Certain recurrent features necessarily mark all administrations, certain similar laws and treaties, which continue to be made because they continue in the nature of things to be required; an account of these would hardly distinguish one president from another. Apart from the foreign treaties ratified during Mr. Roosevelt's second term, significant chiefly in the number of them which provide for arbitration and in the fact that they are so numerous because our points of contact with the rest of the world have increased so rapidly since the Spanish War of 1898 — apart from these, Mr. Roosevelt's second term is marked strongly by three main trends of policy:

He did not wish corporations and financiers to be hobbled, but to be properly harnessed.

He did not wish the laboring man to be a pampered pet, but to be treated as a human being by those who employed him.

He did not wish our waterways and other natural resources (including children) to be disused or misused, but to be cherished and developed for the benefit of the present and the future.

If to these three leading subjects of concern to Mr. Roosevelt, be added the Panama Canal, our relations with South America, and the Army and Navy, most of what was important during his second Administration will be included and classified.

His cabinet, which underwent many changes during the four years, stood thus on March 6, 1905: Secretary of State, John Hay; Secretary of the Treasury, Leslie M. Shaw; Secretary of War, William H. Taft; Attorney-General, William H. Moody; Postmaster-General, George B. Cortelyou; Secretary of the Navy, Paul Morton; Secretary of the Interior, Ethan Allen Hitchcock; Secretary of Agriculture, James Wilson; Secretary of Commerce and Labor, Victor H. Metcalf. Charles W. Fairbanks was Vice-President.

The first change occurred in four months, when Charles J. Bonaparte succeeded Paul Morton as Secretary of the Navy.

No fair account of Mr. Roosevelt's character and public services could fail to be a eulogy such as but two out of his twenty-four predecessors have deserved. Washington and Lincoln are benefactors with whom he is to be classed without being compared. But no fair account of Mr. Roosevelt should fail to allude to some of those public mistakes into which impulse has led him more than once.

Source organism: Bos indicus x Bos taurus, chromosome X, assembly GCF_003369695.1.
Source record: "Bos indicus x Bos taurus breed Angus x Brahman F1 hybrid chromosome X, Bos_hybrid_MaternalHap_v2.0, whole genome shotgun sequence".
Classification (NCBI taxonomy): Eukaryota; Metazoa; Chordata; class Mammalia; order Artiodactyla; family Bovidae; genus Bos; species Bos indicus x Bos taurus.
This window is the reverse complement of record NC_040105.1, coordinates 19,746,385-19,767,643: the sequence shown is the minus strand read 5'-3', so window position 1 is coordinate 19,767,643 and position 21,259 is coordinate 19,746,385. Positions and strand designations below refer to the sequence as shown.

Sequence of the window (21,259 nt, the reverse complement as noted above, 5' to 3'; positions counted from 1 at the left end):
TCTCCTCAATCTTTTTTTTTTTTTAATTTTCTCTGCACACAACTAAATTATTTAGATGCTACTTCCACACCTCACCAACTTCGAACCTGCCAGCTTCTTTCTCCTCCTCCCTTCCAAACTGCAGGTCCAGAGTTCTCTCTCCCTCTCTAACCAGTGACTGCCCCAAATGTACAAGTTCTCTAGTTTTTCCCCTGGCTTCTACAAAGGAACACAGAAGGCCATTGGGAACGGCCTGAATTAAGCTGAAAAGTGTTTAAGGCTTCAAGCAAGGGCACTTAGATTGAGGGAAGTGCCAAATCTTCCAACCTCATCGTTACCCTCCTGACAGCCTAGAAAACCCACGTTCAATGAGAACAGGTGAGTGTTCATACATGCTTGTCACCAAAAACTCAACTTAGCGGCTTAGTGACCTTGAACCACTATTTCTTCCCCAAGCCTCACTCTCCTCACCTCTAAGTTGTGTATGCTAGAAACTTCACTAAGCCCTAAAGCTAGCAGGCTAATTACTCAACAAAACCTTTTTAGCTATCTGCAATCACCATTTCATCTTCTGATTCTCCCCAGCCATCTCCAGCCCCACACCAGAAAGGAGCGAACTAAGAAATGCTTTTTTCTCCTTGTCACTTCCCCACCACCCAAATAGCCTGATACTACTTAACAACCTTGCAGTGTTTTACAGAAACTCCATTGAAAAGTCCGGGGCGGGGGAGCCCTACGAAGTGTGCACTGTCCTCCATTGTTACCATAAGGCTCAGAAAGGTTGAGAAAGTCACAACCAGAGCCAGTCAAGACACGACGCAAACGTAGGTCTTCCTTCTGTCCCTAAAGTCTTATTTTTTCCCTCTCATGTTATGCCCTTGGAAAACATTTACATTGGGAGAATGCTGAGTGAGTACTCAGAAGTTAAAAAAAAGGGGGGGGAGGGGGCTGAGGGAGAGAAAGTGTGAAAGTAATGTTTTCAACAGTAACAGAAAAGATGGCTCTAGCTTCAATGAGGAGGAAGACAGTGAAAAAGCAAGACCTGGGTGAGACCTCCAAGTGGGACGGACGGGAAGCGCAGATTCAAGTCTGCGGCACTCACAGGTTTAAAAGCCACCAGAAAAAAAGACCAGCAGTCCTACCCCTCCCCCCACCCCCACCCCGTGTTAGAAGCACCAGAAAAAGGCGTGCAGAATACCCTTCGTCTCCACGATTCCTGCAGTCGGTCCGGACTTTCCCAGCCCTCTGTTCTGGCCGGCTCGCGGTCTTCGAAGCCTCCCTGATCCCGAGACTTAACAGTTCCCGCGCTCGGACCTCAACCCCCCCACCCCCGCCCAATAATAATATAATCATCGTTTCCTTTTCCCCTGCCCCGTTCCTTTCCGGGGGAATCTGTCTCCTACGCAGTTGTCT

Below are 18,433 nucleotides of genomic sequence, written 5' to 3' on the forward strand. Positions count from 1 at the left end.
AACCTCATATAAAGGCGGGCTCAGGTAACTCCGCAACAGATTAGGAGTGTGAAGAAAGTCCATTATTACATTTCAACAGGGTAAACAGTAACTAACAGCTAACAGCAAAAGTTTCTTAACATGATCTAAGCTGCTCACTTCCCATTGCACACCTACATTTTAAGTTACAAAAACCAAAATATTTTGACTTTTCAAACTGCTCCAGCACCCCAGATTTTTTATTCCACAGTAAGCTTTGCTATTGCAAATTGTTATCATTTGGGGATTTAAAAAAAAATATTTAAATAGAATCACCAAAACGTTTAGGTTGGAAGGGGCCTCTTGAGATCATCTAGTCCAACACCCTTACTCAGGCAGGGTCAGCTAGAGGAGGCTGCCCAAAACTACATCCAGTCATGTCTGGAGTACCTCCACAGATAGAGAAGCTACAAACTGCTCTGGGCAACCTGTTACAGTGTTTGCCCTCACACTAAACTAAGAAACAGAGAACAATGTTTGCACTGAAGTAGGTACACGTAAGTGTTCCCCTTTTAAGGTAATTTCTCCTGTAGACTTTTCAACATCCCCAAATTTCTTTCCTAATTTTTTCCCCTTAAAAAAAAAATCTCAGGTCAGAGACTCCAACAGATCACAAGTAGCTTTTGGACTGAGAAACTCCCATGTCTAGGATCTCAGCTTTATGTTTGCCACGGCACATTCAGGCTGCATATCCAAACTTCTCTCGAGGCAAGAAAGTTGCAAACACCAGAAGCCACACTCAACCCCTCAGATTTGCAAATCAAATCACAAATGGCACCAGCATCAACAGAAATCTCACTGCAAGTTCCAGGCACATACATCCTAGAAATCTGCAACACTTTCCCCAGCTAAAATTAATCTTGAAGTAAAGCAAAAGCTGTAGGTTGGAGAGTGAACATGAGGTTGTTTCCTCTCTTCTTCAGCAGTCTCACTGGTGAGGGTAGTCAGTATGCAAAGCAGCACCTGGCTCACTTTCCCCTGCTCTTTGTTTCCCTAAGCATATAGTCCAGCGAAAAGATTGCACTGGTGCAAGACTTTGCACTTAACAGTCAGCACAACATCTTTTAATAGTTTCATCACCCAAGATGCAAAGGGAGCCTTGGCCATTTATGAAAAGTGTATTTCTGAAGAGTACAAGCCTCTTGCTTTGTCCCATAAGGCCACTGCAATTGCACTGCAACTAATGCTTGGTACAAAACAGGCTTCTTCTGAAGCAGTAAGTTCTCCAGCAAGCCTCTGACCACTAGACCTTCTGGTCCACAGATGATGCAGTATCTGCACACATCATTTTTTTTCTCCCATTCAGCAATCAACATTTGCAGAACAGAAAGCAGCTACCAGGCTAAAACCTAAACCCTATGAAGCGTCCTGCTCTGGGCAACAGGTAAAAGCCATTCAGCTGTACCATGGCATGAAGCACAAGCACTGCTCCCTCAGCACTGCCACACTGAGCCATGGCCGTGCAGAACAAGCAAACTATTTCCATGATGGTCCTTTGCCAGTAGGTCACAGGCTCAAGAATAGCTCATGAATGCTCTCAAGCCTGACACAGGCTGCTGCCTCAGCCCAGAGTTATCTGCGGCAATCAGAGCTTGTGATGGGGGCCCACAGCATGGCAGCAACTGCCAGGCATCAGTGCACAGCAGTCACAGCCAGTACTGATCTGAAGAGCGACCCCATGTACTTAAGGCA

Paul Morton was a personal friend. Mr. Roosevelt had seen something of him while on a western journey, and knew him to be endowed with good business powers. Needing a capable Secretary of the Navy, he invited him to take this portfolio; and no doubt Mr. Morton could have made an admirable Secretary. But how should a man directly involved in railroad transactions, to prohibit which Mr. Roosevelt was at that moment doing his utmost to have special laws enacted, be with any propriety a member of the cabinet? Unfavorable comment was here justified, and thus the change was made. This sort of mistake, sometimes grave, sometimes not important, has always been forgiven by the people, because they know Mr. Roosevelt. A sometimes misleading enthusiasm about friends, an occasional failure to judge the character of a man or the propriety of an act, do not impair the popular conviction that at bottom Mr. Roosevelt is generally right. There was bewilderment in 1910 when he spoke in Boston in favor of Senator Lodge, whose politics were utterly at variance with his own; but even this piece of perfect inconsistency was soon understood and laid to the door of old friendship, where it belonged.

A still more important change in the cabinet was when Elihu Root succeeded John Hay as Secretary of State, July 20, 1905. Throughout Mr. Roosevelt's second term, Mr. Root rendered services to the country so sound and brilliant that the President repeatedly declared his Secretary to be the greatest statesman living of whom he had any knowledge. Leaving the service of corporations quite opposed to Mr. Roosevelt's policies, Mr. Root renounced a legal income many times larger than his salary, and, steering an entirely new course, dedicated his remarkable powers to the good of his country during nearly four years. But, before touching upon the achievements which so distinguished him, some other matters must receive brief notice.